Perception of interpersonal distance and social distancing before and during COVID-19 pandemic.

Publication date: Feb 25, 2024

Since COVID-19 is easily transmitted among people in close physical proximity, the focus of epidemiological policy during the COVID-19 crisis included major restrictions on interpersonal distance. However, the way in which distance restrictions affected spatial perception is unclear. In the current study, we examined interpersonal distance preferences and perceptions at three time points: pre-pandemic, early post-pandemic, and late post-pandemic. The results indicate that following the pandemic outbreak, people perceived others as farther away than they actually were, suggesting that the distance restrictions were associated with an enlargement of perceived interpersonal distance. Interestingly, however, people maintained the same distance from one another as before the outbreak, indicating no change in actual distance behavior due to the risk of infection. These findings suggest that COVID-19 was associated with a change in the way distance is perceived, while in practice, people maintain the same distance as before. In contrast, COVID-related anxiety predicted both a preference for maintaining a greater distance and a bias toward underestimating perceived distance from others. Thus, individuals who were highly fearful of COVID-19 perceived other people to be closer than they actually were and preferred to maintain a larger distance from them. The results suggest that subjective risk can lead to an increased perception of danger and a subsequent change in behavior. Taken together, even when behaviors should logically change, the decision-making process can be based on distorted perceptions. This insight may be used to predict public compliance.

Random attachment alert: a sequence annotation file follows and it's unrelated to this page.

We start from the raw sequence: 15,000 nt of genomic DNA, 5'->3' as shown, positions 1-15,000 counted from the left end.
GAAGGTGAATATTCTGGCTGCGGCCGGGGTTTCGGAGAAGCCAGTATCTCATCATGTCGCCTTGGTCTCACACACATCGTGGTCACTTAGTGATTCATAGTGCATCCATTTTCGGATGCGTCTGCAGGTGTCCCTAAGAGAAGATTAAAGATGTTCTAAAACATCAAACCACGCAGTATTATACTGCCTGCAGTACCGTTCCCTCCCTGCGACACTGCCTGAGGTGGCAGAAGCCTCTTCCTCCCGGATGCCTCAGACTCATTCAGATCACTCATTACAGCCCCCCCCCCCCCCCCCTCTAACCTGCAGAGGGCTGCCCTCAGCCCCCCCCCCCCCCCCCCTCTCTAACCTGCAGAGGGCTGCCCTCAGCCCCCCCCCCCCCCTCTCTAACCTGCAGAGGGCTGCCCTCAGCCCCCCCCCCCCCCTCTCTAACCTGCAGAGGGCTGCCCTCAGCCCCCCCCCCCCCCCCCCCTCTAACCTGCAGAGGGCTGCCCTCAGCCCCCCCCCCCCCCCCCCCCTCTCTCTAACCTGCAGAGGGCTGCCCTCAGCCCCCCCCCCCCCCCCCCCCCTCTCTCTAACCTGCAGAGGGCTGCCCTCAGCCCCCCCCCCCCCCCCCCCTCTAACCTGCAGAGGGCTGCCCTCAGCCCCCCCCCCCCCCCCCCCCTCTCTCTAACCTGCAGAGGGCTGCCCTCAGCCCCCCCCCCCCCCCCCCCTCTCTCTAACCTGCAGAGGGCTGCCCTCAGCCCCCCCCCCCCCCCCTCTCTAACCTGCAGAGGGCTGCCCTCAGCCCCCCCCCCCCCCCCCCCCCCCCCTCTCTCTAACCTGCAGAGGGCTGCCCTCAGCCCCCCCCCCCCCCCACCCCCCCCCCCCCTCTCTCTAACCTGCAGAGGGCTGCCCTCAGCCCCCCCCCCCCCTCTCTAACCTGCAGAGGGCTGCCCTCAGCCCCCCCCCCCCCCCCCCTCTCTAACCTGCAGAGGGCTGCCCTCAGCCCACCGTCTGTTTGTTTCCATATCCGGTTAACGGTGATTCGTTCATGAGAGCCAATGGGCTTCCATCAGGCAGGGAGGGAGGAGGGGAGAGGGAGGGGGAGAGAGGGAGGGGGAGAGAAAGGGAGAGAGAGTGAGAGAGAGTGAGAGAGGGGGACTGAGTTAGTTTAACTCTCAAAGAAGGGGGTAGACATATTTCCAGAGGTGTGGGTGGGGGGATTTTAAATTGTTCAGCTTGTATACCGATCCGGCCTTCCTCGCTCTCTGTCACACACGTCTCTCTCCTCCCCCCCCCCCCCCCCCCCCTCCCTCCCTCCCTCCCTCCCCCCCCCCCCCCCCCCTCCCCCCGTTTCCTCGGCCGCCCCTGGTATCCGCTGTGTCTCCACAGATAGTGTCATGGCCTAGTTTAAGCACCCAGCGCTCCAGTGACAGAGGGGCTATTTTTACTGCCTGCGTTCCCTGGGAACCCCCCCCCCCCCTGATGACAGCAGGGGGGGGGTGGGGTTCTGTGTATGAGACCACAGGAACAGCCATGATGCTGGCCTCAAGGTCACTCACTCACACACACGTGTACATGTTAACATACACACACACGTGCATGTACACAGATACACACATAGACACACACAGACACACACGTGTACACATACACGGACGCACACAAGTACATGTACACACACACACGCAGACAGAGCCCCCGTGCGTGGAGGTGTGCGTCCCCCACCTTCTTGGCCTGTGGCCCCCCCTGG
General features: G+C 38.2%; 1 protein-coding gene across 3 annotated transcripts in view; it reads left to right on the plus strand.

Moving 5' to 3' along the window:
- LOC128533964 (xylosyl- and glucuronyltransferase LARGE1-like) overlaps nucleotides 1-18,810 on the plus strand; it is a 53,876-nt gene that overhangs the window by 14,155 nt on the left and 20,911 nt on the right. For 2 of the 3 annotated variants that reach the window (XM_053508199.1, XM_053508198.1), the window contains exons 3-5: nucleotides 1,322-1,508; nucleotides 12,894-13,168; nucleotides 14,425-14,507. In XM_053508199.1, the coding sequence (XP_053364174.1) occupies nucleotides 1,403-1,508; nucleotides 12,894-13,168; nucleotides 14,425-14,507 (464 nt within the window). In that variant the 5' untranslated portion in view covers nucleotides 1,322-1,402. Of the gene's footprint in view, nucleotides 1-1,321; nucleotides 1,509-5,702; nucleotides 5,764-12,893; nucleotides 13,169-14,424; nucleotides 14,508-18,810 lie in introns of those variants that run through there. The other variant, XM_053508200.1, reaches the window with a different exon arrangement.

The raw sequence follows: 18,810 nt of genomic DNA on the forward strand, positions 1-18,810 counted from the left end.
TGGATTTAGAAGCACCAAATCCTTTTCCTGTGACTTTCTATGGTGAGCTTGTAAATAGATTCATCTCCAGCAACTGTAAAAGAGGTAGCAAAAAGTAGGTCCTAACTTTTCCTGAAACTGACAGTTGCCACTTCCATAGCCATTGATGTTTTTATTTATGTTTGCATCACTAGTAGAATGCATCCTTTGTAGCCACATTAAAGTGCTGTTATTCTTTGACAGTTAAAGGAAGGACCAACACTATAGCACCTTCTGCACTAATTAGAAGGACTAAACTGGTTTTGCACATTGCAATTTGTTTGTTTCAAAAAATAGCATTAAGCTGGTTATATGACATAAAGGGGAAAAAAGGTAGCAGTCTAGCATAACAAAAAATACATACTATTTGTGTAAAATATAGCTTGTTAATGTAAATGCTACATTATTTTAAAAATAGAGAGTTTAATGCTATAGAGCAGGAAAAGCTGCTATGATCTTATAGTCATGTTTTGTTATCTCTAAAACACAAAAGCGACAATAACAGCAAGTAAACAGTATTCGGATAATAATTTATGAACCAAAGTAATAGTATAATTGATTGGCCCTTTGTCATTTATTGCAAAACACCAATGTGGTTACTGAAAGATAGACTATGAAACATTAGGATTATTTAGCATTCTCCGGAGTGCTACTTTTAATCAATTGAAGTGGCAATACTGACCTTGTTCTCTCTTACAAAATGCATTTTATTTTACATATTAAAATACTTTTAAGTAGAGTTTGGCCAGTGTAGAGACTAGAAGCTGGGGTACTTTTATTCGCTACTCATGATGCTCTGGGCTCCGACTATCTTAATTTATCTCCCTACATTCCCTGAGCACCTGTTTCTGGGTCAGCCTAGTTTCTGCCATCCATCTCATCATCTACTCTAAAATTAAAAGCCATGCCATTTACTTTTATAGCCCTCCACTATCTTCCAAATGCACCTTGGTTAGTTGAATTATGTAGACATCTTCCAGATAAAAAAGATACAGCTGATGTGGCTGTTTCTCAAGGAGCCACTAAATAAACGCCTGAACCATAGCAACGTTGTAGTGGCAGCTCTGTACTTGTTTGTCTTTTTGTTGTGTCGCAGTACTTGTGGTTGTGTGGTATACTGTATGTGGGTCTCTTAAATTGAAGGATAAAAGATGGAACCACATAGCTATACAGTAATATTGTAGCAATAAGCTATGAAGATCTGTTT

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Concepts Keywords
Covid COVID-19
Interpersonal Distance perception
Late Distance preference
Pandemic Interpersonal distance

Semantics

Type Source Name
disease MESH COVID-19 pandemic
disease VO time
disease MESH infection
disease IDO process
drug DRUGBANK Coenzyme M
disease MESH loneliness
disease VO vein
drug DRUGBANK Water
disease MESH social anxiety disorder
disease VO vaccinated
drug DRUGBANK Pentaerythritol tetranitrate
disease VO frequency
disease MESH anxiety disorder
disease IDO replication
disease MESH illusion
disease VO effectiveness
disease MESH phobia
drug DRUGBANK Esomeprazole
disease IDO country
drug DRUGBANK Medical air
disease VO organization
disease VO vaccine
drug DRUGBANK Serine
disease VO vaccination
disease MESH facial expressions
disease VO population
pathway REACTOME Reproduction

Original Article

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